The explosion damaged the castle, shattering the windows and jettisoning part of the tower into the river. The Bannerman family, narrowly escaping death, remained in the residence until about 1930. That's when the castle began crumbling.
In 1967, the Bannerman family sold the island to New York State; two years later, it's suspected that an arsonist set the mysterious fire that reduced the castle to ruins.
Eerily, seven years before the blaze, Frank's grandson Charles had written prophetically: "No one can tell what associations and incidents will involve the island in the future. Time, the elements, and maybe even the goblins of the island will take their toll of some of the turrets and towers, and perhaps eventually the castle itself."
Visiting Bannerman Castle Today
For years, New York banned visitors from Pollepel Island because it was too dangerous. That didn't stop people from illegally visiting and photographing the abandoned castle. Poison ivy ran rampant and snakes infested the grounds, but visitors still braved these hazards — and the choppy waters of the Hudson River — for a glimpse of the crumbling historic ruin.
However, this was not the end of Bannerman Castle's story. In 1992, a Hudson Valley local named Neil Caplan founded the Bannerman Castle Trust, which has raised funds to stabilize the castle ruins, clear overgrown pathways, and revitalize the landscaping.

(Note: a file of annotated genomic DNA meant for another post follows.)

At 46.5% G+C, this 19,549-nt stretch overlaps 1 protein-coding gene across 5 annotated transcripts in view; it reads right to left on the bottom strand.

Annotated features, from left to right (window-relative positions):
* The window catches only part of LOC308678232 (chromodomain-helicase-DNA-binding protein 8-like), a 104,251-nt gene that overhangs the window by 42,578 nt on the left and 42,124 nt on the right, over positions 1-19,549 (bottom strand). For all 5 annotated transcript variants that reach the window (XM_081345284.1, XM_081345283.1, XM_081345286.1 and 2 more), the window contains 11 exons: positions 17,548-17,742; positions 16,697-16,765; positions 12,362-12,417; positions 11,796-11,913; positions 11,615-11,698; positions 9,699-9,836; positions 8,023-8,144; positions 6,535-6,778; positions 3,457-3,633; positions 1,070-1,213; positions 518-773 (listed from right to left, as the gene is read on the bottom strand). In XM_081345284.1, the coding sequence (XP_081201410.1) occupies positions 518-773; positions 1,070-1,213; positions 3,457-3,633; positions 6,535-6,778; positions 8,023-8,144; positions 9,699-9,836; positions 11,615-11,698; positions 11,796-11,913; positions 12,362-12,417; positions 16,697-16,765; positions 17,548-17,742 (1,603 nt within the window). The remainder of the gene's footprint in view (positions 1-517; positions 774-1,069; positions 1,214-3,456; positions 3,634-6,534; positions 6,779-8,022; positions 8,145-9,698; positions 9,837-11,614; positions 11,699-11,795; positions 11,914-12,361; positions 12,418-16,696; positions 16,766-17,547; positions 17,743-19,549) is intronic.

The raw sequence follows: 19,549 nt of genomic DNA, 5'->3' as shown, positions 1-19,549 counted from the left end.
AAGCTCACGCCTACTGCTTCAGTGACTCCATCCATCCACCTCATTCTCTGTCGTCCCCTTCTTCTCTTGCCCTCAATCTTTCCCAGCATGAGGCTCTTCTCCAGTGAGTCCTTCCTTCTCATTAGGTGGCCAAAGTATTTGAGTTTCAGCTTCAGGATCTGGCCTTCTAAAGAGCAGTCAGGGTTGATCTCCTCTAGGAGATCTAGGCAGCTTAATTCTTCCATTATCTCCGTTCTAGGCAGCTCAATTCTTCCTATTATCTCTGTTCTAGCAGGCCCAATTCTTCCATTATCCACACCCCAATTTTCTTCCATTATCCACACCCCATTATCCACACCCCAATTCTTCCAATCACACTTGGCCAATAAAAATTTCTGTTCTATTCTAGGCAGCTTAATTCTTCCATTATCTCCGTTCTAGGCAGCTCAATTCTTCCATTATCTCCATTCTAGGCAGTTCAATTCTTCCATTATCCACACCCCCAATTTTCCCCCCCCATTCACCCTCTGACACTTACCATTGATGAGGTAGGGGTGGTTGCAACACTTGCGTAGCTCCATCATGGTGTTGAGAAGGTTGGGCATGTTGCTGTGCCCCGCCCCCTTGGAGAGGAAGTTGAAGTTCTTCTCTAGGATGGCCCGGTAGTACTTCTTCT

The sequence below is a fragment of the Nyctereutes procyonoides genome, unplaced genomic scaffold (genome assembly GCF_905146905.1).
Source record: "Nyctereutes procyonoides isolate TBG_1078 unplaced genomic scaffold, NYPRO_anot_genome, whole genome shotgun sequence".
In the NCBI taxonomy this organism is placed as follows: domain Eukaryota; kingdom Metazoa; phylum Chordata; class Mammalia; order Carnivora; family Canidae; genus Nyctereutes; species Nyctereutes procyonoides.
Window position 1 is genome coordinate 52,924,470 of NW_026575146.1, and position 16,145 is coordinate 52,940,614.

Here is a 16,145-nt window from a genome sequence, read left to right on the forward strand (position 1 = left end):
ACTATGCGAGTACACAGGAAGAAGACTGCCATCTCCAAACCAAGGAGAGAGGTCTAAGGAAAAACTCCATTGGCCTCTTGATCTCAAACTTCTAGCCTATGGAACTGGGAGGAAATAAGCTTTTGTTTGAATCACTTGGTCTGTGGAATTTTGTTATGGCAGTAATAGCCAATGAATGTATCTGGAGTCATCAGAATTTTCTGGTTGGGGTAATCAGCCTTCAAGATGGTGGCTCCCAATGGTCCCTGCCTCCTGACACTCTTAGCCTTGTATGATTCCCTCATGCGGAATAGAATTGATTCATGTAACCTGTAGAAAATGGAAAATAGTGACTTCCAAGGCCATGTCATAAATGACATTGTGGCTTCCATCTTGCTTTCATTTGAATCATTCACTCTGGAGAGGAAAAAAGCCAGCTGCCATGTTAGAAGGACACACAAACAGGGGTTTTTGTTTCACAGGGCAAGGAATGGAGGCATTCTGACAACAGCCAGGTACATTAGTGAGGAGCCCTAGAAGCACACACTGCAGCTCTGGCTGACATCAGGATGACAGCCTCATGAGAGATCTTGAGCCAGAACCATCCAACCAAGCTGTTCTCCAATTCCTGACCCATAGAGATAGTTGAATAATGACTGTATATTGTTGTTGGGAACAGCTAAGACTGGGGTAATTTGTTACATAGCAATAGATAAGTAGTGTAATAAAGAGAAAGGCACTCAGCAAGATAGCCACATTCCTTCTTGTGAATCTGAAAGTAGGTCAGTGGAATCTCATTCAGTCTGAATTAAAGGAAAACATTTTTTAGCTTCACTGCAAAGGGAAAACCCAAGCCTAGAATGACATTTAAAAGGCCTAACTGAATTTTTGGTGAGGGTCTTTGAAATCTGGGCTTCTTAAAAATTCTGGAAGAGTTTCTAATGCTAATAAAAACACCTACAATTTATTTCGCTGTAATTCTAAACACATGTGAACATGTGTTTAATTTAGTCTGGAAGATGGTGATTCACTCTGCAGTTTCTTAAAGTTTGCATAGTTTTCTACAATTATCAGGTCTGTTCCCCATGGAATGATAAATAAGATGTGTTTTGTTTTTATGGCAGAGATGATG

Today, Bannerman Castle is a haven for enjoying cultural events. Tours of the grounds run from April through October and include the boat ride over to the island. The Bannerman Castle Trust also hosts horror movie nights, theater performances, kayak tours, and farm-to-table dinner events. Last year, in an exclusive dining experience, the Trust even recreated an 11-course, first-class dinner that was served on the Titanic.
Over 100 years after Bannerman Castle was built, the historic Hudson Valley landmark is now closer to a museum than a bomb site. We can only assume that's what Francis Bannerman would have preferred.
After exploring Bannerman Castle, read about the other enchanting castles of New York and the American royalty that built them. Then, explore the abandoned New York City quarantine site that no one's allowed to visit.